Communication is essential when a crisis hits. In an ideal world, you go to your crisis communication plan and begin rolling it out. But we don’t live in an ideal world. The speed and wide-ranging impact of the coronavirus pandemic has caught most organisations off guard. Even the best laid plans can need professional crisis communication support to manage the scale of communication required across the many varied communication channels, while for example dealing with an unprecedented amount of disinformation.
We talked to 4C Strategies Senior Consultant, Helena Söderblom, about communicating in a time of crisis, based on over ten years of crisis communication experience and operative work supporting clients’ response to COVID-19.
Senior Consultant at 4C Strategies, specializing in assisting businesses and the public sector with crisis communication.
We all face incredible challenges during the coronavirus pandemic, challenges that will continue for many months ahead. How we communicate during this time will have an enormous short and long-term impact on our staff, suppliers, customers and constituents. Here are my six tips for effective crisis communication.
1) Practice, practice, practice. You don’t know what the next crisis will entail but that doesn’t mean you shouldn’t prepare. Of course, this is easier if a crisis has happened previously or it’s one that is on your radar such as a natural disaster. However, the more prepared your crisis management and communications teams are, the better they will handle a crisis.
The best way to do this is by practicing communication in different crisis scenarios and making sure everybody knows their responsibilities. This includes:
- providing media training to those responsible for addressing the media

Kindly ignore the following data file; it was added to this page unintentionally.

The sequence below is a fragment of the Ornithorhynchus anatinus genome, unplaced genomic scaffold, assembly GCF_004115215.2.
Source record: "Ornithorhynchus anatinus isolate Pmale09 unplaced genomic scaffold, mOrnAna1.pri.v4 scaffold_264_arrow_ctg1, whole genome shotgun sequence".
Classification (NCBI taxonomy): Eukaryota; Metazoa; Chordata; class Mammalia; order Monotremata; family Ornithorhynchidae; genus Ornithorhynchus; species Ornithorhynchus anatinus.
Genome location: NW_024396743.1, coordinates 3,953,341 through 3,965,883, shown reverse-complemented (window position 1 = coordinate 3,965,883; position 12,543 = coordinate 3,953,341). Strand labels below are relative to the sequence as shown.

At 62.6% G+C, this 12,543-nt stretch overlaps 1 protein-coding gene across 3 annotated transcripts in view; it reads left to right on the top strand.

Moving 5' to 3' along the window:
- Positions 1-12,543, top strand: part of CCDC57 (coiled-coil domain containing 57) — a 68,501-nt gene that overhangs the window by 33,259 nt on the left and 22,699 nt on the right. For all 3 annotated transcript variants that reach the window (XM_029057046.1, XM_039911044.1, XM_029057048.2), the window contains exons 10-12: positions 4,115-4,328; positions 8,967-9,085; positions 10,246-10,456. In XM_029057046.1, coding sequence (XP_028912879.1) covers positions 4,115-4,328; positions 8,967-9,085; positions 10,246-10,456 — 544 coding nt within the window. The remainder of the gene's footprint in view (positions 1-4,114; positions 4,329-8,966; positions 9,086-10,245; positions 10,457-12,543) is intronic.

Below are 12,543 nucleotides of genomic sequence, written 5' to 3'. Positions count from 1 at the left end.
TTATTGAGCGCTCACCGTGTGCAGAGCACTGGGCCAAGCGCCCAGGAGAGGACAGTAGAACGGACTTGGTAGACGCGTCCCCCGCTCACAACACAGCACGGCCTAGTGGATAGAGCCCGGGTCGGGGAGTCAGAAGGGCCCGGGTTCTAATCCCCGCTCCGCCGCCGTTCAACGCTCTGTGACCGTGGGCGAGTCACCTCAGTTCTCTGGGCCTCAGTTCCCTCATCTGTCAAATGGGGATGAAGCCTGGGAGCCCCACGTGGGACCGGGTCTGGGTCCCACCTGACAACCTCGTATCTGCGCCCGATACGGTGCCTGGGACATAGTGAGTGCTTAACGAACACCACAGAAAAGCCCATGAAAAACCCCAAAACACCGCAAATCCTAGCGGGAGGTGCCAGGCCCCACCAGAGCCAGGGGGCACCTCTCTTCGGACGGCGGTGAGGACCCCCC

- ensuring you have emergency contact information for all key stakeholders
- developing primary messages and strategic narratives
- tailoring messaging for different channels – from official websites and social media channels to trusted journalists.
As a case in point, prior to the pandemic several municipalities, cities and regions were faced with supply issues of single-use goods, such as gloves, aprons and test kits at their healthcare facilities, when switching suppliers. The lessons learned in communicating this and from fielding questions and accusations from the press and healthcare facilities proved extremely helpful when Personal Protective Equipment (PPE) levels have been low in the pandemic.
2) Use proven communication tools. Your crisis communication strategy should include the use of proven tools that fit your organisation and / or industry. In my experience, developing a series of Q & A’s for different crisis situations is invaluable. To do this you need to ask yourself:
- Where are our vulnerabilities?
- What has the biggest impact on society?
- What do different stakeholders want and expect to be briefed on?
- What media coverage can we expect and how can we best meet this?
Typical Q & A focus areas for cities during the coronavirus epidemic include:
- school closures / mandatory attendance
- COVID-19 cases recovery and death numbers
- restriction easing
- unemployment figures and back to work plans
With Sweden’s Emergency Services, for example, the ten most common Q & A focus areas are constantly updated. These included dispatch times for emergency vehicles and phone response times, among others.
Other common communication tools include crisis logs, situational reports and target group analysis. It also pays off to use the four-eyes principle before publishing any communications (see tip 4).
3) Look around you. You will never be the only one communicating about a crisis, even if your organization is at the centre of it. A data leak may come from your company, but lots of people are impacted and many media organisations and individuals want to report or comment about it. The same applies for a regional forest fire, contamination of a food chain, or a full-blown epidemic.